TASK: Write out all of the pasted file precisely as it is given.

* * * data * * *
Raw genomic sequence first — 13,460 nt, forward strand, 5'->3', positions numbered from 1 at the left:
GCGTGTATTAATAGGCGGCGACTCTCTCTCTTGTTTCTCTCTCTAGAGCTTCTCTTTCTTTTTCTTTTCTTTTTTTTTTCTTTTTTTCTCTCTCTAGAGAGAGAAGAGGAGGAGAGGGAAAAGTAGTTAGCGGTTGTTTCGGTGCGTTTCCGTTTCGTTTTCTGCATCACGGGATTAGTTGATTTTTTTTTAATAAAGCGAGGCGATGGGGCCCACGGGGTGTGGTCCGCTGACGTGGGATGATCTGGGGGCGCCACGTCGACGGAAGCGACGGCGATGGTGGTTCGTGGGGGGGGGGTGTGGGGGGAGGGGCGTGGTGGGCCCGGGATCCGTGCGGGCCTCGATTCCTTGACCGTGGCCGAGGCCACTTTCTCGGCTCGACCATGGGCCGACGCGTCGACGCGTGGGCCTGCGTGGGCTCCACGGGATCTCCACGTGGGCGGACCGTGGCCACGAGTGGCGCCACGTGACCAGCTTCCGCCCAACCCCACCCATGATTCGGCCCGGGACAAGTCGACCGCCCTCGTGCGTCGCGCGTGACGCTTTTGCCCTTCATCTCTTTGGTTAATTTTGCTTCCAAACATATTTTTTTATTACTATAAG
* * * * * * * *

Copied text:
Raw genomic sequence first — 13,460 nt, forward strand, 5'->3', positions numbered from 1 at the left:
GCGTGTATTAATAGGCGGCGACTCTCTCTCTTGTTTCTCTCTCTAGAGCTTCTCTTTCTTTTTCTTTTCTTTTTTTTTTCTTTTTTTCTCTCTCTAGAGAGAGAAGAGGAGGAGAGGGAAAAGTAGTTAGCGGTTGTTTCGGTGCGTTTCCGTTTCGTTTTCTGCATCACGGGATTAGTTGATTTTTTTTTAATAAAGCGAGGCGATGGGGCCCACGGGGTGTGGTCCGCTGACGTGGGATGATCTGGGGGCGCCACGTCGACGGAAGCGACGGCGATGGTGGTTCGTGGGGGGGGGGTGTGGGGGGAGGGGCGTGGTGGGCCCGGGATCCGTGCGGGCCTCGATTCCTTGACCGTGGCCGAGGCCACTTTCTCGGCTCGACCATGGGCCGACGCGTCGACGCGTGGGCCTGCGTGGGCTCCACGGGATCTCCACGTGGGCGGACCGTGGCCACGAGTGGCGCCACGTGACCAGCTTCCGCCCAACCCCACCCATGATTCGGCCCGGGACAAGTCGACCGCCCTCGTGCGTCGCGCGTGACGCTTTTGCCCTTCATCTCTTTGGTTAATTTTGCTTCCAAACATATTTTTTTATTACTATAAG